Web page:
January 20, 2010
Jonny Wilkinson: In bed by 10, young man. © Getty Images
Wales coach Warren Gatland has taken a calculated gamble on some stars of the future, teenagers Tom Prydie and Kristian Phillips, by naming them in his Six Nations squad. It's down to the players to impress now, and we've decided to lend a helping hand in the inspiration stakes by looking back at some teenage sensations in our latest Scrum Seven.
Jonny Wilkinson - England
Wilkinson was 18 years and 314 days old when he made his international bow from the bench against Ireland, narrowly missing the record held by Harlequins' Colin Laird since 1927. His second Test came on the infamous 'Tour to Hell' as England were hammered 76-0 by Australia in Brisbane, with Wilkinson one of the few young player to survive the tour unscathed.
He quickly settled into life at Test level and by 2001 had eclipsed Rob Andrew's England points record and played a Lions series. As part of Clive Woodward's new breed of England player, Wilkinson became a national hero and capped it off by slotting a certain drop goal in 2003, before an injury run that made many forget the fresh-faced teen who first cemented England's midfield.
James O'Connor - Australia
O'Connor's Test debut for the Wallabies came against Italy in November 2008, with the baby-faced Western Force fullback all of 18 years of age. He is not the youngest Wallaby, that distinction goes to former Queensland winger Brian Ford, who was 18 years and 90 days old when he was capped against New Zealand in 1957, but he will soon become the most capped teen of them all.
He made his first start against the Barbarians at Twickenham and announced his talents at the start of the 2009 Test season with a hat-trick against Italy in his second Test. His first run in the side came during the Tri-Nations, following an injury to Stirling Mortlock, taking his standing total to 14 Tests.
Claude Dourthe - France
A week after his 18th birthday Dourthe was pulling on the blue of France for the first time against Romania in Bucharest - the year was 1966. A fiery centre with a dollop of French aggression thrown in for good measure, Dourthe faced down the biggest challenges in world rugby before his 20th birthday.
Tests against England, South Africa and New Zealand came and went as the Dax product delivered the goods. A propensity for the odd short arm challenge made him a feared opponent throughout his career, and he passed much of his fire to his son, Richard Dourthe, also an international centre.
Haydn Tanner - Wales
Arguably the most famous schoolboy of them all, the precocious Tanner beat the All Blacks twice in the same calendar year. A scrum-half of considerable talent, Tanner starred for Swansea, alongside his cousin and fellow Gowerton School pupil Willie Davies, as they became the first club side to beat New Zealand in 1935.
All Black skipper Jack Manchester famously pleaded with the press: "Don't tell them back home that we were beaten by schoolboys". He got another look at Tanner two months later, this time at Cardiff Arms Park, where the precocious Welshman was making his Test debut. The result was the same, as Manchester's men fell 13-12, one of only three defeats to Wales.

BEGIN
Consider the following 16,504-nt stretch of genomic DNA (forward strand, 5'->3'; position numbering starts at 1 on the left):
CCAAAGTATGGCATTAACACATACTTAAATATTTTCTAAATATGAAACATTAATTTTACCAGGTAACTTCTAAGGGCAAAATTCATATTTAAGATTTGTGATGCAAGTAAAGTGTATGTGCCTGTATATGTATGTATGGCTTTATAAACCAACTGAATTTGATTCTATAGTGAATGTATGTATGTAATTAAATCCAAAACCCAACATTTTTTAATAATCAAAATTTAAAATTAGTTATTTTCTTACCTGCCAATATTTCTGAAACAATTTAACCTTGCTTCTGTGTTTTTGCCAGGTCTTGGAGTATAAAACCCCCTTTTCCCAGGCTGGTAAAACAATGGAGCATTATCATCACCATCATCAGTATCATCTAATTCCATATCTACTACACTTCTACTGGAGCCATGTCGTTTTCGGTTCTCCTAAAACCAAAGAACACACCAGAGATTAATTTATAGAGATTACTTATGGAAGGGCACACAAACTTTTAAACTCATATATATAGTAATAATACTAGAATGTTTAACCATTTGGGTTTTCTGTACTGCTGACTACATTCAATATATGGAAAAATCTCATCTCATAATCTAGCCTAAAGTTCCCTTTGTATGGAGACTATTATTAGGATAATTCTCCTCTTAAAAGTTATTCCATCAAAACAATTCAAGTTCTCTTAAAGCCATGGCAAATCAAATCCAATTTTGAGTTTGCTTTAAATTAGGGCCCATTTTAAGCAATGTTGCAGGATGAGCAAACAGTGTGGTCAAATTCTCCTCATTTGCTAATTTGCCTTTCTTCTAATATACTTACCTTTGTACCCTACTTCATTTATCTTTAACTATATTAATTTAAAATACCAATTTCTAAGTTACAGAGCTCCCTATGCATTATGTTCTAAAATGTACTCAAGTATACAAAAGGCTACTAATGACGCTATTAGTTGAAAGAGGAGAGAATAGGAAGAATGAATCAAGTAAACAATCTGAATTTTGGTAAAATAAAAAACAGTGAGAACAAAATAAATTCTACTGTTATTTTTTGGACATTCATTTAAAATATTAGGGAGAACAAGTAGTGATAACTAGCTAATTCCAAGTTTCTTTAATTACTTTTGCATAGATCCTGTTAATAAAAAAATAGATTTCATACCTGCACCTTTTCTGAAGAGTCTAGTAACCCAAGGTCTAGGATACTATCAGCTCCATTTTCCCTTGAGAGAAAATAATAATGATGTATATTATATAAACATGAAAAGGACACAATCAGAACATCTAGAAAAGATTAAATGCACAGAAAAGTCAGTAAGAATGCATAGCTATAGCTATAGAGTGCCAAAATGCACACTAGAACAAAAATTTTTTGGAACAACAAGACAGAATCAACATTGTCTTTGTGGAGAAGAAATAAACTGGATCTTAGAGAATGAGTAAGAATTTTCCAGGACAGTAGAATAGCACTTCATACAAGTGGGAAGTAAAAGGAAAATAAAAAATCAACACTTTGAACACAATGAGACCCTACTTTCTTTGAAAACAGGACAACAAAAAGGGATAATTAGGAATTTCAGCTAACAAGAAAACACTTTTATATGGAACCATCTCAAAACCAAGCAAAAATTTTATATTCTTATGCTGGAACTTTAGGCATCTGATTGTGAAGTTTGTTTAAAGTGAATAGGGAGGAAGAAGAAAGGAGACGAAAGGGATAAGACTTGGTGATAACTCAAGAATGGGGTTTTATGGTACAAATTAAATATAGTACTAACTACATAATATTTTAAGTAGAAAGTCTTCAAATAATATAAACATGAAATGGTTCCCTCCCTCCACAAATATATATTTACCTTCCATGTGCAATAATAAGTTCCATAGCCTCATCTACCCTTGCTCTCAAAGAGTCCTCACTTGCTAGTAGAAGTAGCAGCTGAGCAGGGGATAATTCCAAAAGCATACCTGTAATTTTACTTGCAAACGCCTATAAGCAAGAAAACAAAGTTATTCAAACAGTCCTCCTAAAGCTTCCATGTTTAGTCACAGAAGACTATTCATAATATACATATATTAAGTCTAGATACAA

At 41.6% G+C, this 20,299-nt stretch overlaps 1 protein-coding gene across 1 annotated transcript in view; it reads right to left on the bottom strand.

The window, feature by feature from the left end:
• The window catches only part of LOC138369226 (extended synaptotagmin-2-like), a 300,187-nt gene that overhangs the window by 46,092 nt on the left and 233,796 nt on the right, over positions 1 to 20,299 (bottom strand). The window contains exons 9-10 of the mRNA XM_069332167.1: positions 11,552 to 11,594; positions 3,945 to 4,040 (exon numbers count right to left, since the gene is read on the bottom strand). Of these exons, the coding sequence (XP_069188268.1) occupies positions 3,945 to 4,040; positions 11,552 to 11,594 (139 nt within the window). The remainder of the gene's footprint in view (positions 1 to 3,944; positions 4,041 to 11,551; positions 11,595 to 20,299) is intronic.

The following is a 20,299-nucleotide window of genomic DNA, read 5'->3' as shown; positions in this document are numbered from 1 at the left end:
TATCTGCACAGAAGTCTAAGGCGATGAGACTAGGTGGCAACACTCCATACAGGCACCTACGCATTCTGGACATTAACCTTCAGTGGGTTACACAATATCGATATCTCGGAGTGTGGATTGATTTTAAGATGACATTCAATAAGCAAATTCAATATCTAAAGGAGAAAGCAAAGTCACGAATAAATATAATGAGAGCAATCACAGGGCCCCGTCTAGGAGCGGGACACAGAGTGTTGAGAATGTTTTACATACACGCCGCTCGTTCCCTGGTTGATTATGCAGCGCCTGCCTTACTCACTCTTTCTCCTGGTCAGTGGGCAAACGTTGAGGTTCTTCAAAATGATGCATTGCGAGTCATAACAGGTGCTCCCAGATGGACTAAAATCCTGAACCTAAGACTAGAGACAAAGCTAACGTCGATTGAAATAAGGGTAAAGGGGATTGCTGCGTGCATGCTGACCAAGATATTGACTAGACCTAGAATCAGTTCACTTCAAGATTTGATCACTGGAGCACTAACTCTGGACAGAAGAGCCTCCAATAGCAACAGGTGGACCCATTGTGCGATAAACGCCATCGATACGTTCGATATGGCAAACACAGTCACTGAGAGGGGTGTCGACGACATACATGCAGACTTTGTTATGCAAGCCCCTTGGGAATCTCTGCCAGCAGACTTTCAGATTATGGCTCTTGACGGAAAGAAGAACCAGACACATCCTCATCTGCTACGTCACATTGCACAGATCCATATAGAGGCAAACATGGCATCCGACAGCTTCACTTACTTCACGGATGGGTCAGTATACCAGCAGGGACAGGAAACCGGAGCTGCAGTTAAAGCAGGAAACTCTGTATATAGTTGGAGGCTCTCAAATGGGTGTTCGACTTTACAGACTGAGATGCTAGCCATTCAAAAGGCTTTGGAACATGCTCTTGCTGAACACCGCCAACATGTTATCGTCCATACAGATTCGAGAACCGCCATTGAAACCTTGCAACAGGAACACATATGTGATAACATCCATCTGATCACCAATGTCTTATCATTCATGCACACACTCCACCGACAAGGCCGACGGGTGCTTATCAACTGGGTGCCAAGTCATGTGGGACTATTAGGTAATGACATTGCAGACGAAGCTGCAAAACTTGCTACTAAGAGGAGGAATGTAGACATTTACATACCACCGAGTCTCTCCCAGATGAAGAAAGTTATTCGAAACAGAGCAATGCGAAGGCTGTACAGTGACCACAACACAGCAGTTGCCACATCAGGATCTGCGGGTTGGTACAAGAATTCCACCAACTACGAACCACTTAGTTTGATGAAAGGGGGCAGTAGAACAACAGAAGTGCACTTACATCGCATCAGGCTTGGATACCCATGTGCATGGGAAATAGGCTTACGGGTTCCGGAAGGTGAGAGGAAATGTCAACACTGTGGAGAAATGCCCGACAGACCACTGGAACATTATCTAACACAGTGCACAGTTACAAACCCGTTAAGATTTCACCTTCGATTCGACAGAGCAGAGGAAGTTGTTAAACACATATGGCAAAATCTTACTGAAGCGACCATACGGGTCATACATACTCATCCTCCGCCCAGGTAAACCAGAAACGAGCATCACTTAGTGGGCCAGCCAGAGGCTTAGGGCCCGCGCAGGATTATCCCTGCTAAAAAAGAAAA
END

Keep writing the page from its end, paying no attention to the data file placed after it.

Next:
Sergio Parisse - Italy
Arguably the most important debut in recent memory, Sergio Parisse's emergence as a raw back-row forward with Treviso brought a touch of class to Italian rugby and gave the country a player to pin their hopes on. Born in Argentina to Italian parents, Parisse's rise began with a debut against New Zealand in Hamilton, aged 18.
Parisse played his first Six Nations in 2003 and was included in Italy's World Cup squad, scoring his first Test try against Canada in Canberra during the tournament. In 2005 he left Italy for Paris and Stade Francais, being nominated for the prestigious award of IRB World Player of the Year in 2008. Thanks to his early start in Tests, Parisse still has plenty left in the tank.
Leigh Halfpenny - Wales
Halfpenny's rise to international stardom was something straight out of a fairytale. Cast aside by his native region, the Ospreys, and considering quitting the sport, a chance break in the Cardiff Blues first team brought a host of tries and immediate recognition in the form of a call-up to Wales' November Test squad.
He made his debut against South Africa, and scored his first Test points from the kicking tee. The following week he scored his first tries, against Canada, and then faced the All Blacks. In 2009 he was brought back down to earth by Wales' defeat to France in Paris during his first Six Nations, but a thrilling brace as the Blues routed Gloucester in the Anglo-Welsh Cup final brought the cherry on the cake - selection for the Lions. Injury limited his appearances to one in South Africa, but it was something of a debut season.
Federico Mendez - Argentina
The best way to get yourself noticed is to do something out of the ordinary. Take Argentina prop Federico Mendez who in 1990, aged 18 and playing his second Test, decided to sucker-punch England's veteran lock Paul Ackford. Brave or stupid? Who knows, but Mendez got his marching orders.
It turned out to be an ignominious start to a great career, as the versatile loose-head/hooker played a further 73 Tests, three World Cups and won the Heineken Cup on two occasions, with Bath and Northampton.
Firdose Moonda talks to Rob Louw about the difficulties of being a South African touring New Zealand at the height of Apartheid
Huw Richards profiles French forward Walter Spanghero, a man who even rugby's hard men thought was a tough nut
"To be part of the Commonwealth Games, I'd wear anything. I'd wear a clown suit." Tom Hamilton talks to Scotland's Sean Lamont
Scrum Sevens looks back at how rugby has fared in both the early Olympics and the past four Commonwealth Games